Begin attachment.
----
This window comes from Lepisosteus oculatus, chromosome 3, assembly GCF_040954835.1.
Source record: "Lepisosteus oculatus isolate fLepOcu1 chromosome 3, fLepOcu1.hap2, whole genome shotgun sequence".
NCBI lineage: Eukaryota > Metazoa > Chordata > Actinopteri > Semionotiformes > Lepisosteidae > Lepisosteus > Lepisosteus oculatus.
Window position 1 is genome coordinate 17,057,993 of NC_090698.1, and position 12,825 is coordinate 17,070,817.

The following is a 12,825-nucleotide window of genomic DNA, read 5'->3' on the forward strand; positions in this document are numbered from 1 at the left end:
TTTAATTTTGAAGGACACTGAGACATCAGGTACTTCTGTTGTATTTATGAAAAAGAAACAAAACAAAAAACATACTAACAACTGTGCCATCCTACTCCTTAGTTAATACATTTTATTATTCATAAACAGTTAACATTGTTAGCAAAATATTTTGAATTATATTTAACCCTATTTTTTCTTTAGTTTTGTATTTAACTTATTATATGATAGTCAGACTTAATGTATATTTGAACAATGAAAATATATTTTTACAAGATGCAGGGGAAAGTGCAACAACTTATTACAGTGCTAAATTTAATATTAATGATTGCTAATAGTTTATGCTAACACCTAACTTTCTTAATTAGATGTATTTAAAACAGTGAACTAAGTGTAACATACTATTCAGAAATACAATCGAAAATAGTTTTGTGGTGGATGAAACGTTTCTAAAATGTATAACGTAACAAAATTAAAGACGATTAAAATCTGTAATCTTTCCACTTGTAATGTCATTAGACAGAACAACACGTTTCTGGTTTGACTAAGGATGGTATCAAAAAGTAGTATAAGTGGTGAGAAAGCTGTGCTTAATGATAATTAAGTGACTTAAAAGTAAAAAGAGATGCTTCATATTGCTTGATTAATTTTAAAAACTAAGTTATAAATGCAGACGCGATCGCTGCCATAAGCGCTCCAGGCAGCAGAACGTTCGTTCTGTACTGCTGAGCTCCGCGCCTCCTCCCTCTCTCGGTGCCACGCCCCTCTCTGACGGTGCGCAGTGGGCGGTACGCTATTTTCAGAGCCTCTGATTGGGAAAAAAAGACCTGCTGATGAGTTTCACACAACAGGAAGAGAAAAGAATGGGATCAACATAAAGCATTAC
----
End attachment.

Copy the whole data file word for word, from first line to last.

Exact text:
This window comes from Lepisosteus oculatus, chromosome 3, assembly GCF_040954835.1.
Source record: "Lepisosteus oculatus isolate fLepOcu1 chromosome 3, fLepOcu1.hap2, whole genome shotgun sequence".
NCBI lineage: Eukaryota > Metazoa > Chordata > Actinopteri > Semionotiformes > Lepisosteidae > Lepisosteus > Lepisosteus oculatus.
Window position 1 is genome coordinate 17,057,993 of NC_090698.1, and position 12,825 is coordinate 17,070,817.

The following is a 12,825-nucleotide window of genomic DNA, read 5'->3' on the forward strand; positions in this document are numbered from 1 at the left end:
TTTAATTTTGAAGGACACTGAGACATCAGGTACTTCTGTTGTATTTATGAAAAAGAAACAAAACAAAAAACATACTAACAACTGTGCCATCCTACTCCTTAGTTAATACATTTTATTATTCATAAACAGTTAACATTGTTAGCAAAATATTTTGAATTATATTTAACCCTATTTTTTCTTTAGTTTTGTATTTAACTTATTATATGATAGTCAGACTTAATGTATATTTGAACAATGAAAATATATTTTTACAAGATGCAGGGGAAAGTGCAACAACTTATTACAGTGCTAAATTTAATATTAATGATTGCTAATAGTTTATGCTAACACCTAACTTTCTTAATTAGATGTATTTAAAACAGTGAACTAAGTGTAACATACTATTCAGAAATACAATCGAAAATAGTTTTGTGGTGGATGAAACGTTTCTAAAATGTATAACGTAACAAAATTAAAGACGATTAAAATCTGTAATCTTTCCACTTGTAATGTCATTAGACAGAACAACACGTTTCTGGTTTGACTAAGGATGGTATCAAAAAGTAGTATAAGTGGTGAGAAAGCTGTGCTTAATGATAATTAAGTGACTTAAAAGTAAAAAGAGATGCTTCATATTGCTTGATTAATTTTAAAAACTAAGTTATAAATGCAGACGCGATCGCTGCCATAAGCGCTCCAGGCAGCAGAACGTTCGTTCTGTACTGCTGAGCTCCGCGCCTCCTCCCTCTCTCGGTGCCACGCCCCTCTCTGACGGTGCGCAGTGGGCGGTACGCTATTTTCAGAGCCTCTGATTGGGAAAAAAAGACCTGCTGATGAGTTTCACACAACAGGAAGAGAAAAGAATGGGATCAACATAAAGCATTAC